A recent accusation by writer E. Jean Carroll that Donald Trump sexually assaulted her more than 20 years ago has emerged as the latest example of our cultural confusion over how to handle such allegations, especially when they are made about a public figure. It’s also a signal that the #MeToo movement remains a morally muddled enterprise. Even the New York Times, which broke the Harvey Weinstein story and has followed up with further investigative reporting about other accusations of assault, felt the urge to apologize for not making the Trump allegations front-page news, despite their inability to corroborate Carroll’s story.

The trickle-down effects of #MeToo continued to be felt, often in bizarre ways. Harvey Weinstein is still embroiled in legal proceedings related to multiple charges of assault and harassment, and a former member of his legal team, Ronald S. Sullivan, Jr., became the subject of a student-led campaign to oust him from his teaching position at Harvard Law School and his role as faculty dean of Winthrop House on campus. He kept his faculty position but the school refused to renew his appointment as dean, citing students’ claim that they felt “unsafe” because of the work he had done to defend Weinstein. As Sullivan argued in an opinion piece in the New York Times, “Unchecked emotion has replaced thoughtful reasoning on campus. Feelings are no longer subjected to evidence, analysis or empirical defense. Angry demands, rather than rigorous arguments, now appear to guide university policy.”

These are also the things that have, unfortunately, too often continued to guide the #MeToo movement. Consider one of the most egregiously misleading #MeToo charges: those made against comedian Aziz Ansari. In 2018, Ansari was accused of sexual assault in an article that appeared on the website Babe.net (the website, which trafficked in poorly written think pieces about subjects such as walks of shame, described itself as a place for women “who don’t give a f**k” and is now, mercifully, defunct).

Ansari’s accuser, who refused to identify herself, described a date she had with the comedian as an assault, even though by her own admission she eagerly agreed to go back to his apartment and engaged in consensual sexual activity with him. Her conflation of Ansari’s somewhat caddish behavior with rape was an act of deliberate character assassination and the fact that so many #MeToo supporters enthusiastically demanded Ansari’s head on a platter merely because one person made a questionable claim about him undermined the movement. As Bari Weiss argued at the time, the only thing Ansari was guilty of was not being a mind-reader.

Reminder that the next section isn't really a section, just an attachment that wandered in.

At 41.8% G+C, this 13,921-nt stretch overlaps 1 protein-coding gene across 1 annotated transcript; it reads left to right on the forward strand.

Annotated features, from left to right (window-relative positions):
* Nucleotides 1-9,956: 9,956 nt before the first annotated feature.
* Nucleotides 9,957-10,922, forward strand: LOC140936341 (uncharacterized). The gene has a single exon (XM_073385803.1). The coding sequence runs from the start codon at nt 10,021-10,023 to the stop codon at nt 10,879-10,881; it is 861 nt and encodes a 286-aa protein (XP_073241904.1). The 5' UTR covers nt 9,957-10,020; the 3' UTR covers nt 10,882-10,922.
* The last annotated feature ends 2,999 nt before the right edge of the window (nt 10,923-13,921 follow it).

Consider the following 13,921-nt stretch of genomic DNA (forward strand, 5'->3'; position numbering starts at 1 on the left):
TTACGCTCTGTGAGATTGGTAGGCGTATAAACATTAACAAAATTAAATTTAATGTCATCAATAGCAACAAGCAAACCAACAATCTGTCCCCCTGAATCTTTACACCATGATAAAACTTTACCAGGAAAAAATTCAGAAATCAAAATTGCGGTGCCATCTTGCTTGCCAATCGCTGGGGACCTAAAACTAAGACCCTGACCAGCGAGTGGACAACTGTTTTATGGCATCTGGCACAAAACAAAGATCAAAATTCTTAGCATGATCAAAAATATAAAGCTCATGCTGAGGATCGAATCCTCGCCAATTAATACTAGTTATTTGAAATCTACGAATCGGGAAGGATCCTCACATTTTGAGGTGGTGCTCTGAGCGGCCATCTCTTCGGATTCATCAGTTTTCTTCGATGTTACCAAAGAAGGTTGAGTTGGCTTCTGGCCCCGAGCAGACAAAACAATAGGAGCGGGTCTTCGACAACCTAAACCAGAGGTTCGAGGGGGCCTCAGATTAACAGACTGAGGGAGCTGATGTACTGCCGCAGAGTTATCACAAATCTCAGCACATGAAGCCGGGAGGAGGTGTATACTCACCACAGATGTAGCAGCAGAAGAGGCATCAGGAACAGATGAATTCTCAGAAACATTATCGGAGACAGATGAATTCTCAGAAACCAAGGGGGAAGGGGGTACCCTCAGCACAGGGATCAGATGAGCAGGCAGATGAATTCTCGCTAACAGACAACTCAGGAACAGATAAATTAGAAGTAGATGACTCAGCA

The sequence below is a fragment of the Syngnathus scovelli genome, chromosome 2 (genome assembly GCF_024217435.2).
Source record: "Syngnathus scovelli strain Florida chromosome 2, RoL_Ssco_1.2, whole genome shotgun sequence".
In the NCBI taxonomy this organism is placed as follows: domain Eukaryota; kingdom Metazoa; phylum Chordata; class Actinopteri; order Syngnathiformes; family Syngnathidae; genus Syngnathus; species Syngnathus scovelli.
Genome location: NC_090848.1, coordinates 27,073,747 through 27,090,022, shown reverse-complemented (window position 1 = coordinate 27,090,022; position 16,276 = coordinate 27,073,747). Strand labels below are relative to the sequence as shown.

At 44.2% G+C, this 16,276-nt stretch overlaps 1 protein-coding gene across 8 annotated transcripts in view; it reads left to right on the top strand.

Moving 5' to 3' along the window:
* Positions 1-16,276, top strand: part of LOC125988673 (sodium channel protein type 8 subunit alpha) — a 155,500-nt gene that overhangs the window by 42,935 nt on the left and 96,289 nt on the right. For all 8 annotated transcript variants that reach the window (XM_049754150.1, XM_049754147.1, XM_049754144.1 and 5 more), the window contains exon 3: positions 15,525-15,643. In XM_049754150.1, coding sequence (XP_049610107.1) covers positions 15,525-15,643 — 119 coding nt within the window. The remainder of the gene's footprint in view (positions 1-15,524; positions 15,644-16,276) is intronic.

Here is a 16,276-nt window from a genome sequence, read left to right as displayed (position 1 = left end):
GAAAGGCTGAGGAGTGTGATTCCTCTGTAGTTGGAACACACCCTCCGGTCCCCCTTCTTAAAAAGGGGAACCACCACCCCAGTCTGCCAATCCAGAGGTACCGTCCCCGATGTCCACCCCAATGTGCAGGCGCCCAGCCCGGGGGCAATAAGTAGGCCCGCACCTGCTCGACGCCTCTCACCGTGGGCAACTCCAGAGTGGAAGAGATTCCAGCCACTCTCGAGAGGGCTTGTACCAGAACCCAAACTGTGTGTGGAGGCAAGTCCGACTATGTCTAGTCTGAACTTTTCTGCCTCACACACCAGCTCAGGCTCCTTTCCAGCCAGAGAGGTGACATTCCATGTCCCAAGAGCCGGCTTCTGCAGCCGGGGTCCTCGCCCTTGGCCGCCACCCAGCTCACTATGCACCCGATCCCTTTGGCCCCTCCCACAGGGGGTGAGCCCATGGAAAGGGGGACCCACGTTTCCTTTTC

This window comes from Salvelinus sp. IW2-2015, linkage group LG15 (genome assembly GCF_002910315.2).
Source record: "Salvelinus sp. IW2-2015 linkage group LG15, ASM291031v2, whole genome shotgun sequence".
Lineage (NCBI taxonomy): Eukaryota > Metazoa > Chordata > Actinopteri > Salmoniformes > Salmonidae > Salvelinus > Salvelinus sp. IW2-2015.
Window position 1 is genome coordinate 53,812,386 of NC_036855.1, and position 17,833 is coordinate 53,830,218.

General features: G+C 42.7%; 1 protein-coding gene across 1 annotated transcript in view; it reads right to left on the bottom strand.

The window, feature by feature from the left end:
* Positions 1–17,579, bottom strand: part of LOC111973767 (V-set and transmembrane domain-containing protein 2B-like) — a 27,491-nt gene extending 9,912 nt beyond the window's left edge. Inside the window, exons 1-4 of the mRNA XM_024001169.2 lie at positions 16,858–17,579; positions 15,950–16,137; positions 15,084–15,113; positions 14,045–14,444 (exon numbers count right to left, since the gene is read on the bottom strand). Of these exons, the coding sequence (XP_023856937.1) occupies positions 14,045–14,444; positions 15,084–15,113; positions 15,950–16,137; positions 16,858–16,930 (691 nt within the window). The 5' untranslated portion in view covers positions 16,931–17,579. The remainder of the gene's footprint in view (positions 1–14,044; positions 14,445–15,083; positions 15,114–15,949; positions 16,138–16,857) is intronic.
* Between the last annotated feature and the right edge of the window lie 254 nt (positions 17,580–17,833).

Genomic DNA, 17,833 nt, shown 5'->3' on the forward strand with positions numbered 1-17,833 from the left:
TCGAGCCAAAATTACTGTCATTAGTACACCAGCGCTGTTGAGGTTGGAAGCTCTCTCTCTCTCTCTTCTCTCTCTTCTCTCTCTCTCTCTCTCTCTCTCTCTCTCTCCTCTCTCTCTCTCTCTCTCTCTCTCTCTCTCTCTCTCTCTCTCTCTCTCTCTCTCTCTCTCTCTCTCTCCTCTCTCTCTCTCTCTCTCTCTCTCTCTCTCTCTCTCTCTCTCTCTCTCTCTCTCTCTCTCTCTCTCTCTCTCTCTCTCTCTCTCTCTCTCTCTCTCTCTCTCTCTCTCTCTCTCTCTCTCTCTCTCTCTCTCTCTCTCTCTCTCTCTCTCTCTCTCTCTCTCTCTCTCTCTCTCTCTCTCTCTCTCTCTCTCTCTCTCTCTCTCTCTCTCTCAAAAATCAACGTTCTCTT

Flash forward to the present day, when Ansari’s fellow comedian and friend Mindy Kaling posted a picture of her ticket to a recent Ansari stand-up performance on Instagram with the compliment, “Funniest shit ever.” She was mobbed by angry commenters who claimed she was unfairly “rehabbing” a rapist (Ansari has only recently begun performing again). As one person posted, “Super disappointed that you’d flaunt your support of this man over your support of victims. What’s next, you gonna go hang out and bullet journal with Kavanaugh?” Another said she was unfollowing Kaling’s account because “as a survivor, this is disappointing.”

To her credit, Kaling defended Ansari; as the Boston Globe reported, she said, “I am a champion of women. I am also a champion of my friend and do not believe they are mutually exclusive. I don’t know your experience, but I respect however you react—sorry to see you go.” Harvard University administrators could learn something from Kaling’s willingness to defend her principles.

As the Sullivan and Ansari cases suggest, there is still a lot of confusion about the presumption of innocence when it comes to sexual assault allegations—in Sullivan’s case, even participating in the constitutionally protected right to offer the accused a legal defense was enough to earn him pariah status (and hateful graffiti about him sprayed on buildings on Harvard’s campus).

But #MeToo’s force has been unevenly applied to politicians. Remember Virginia Lieutenant Governor Justin Fairfax, who has also been accused of assault? He’s still in office and hasn’t faced any repercussions. In fact, as he recently told the Richmond Times-Dispatch, he is “very hopeful about the future” and says, “We’ve gotten a lot of encouragement about future political steps. I’m thinking very seriously about 2021.”

He went so far as to imply that the sexual assault allegations leveled against him by two women have made him more popular, not less. “Many people a year ago would not have recognized me, now they really do,” Fairfax told reporters. “People come up to me at gas stations, they say, ‘Hey, we recognize you. We love you. We know what they are saying about you is false.’” His accusers’ efforts to testify under oath before the Virginia General Assembly about their claims continue to be blocked by Democrats in the state.

It’s not just Democrats; there is plenty of hypocrisy to go around when it comes to pursuing sexual assault claims against public figures. Any claim of sexual assault should be taken seriously, whether it’s made about a private citizen or the president of the United States (something Trump’s defenders, who were happy to believe Juanita Broaddrick’s claim that she was raped by Bill Clinton but now think “She’s not my type” is an appropriate response by Trump to Carroll’s, would do well to remember). Due process and the presumption of innocence should not be sacrificed on the altar of ideological commitments, whether those commitments are to politicians like Fairfax or Trump, or to a galvanizing social movement like #MeToo.

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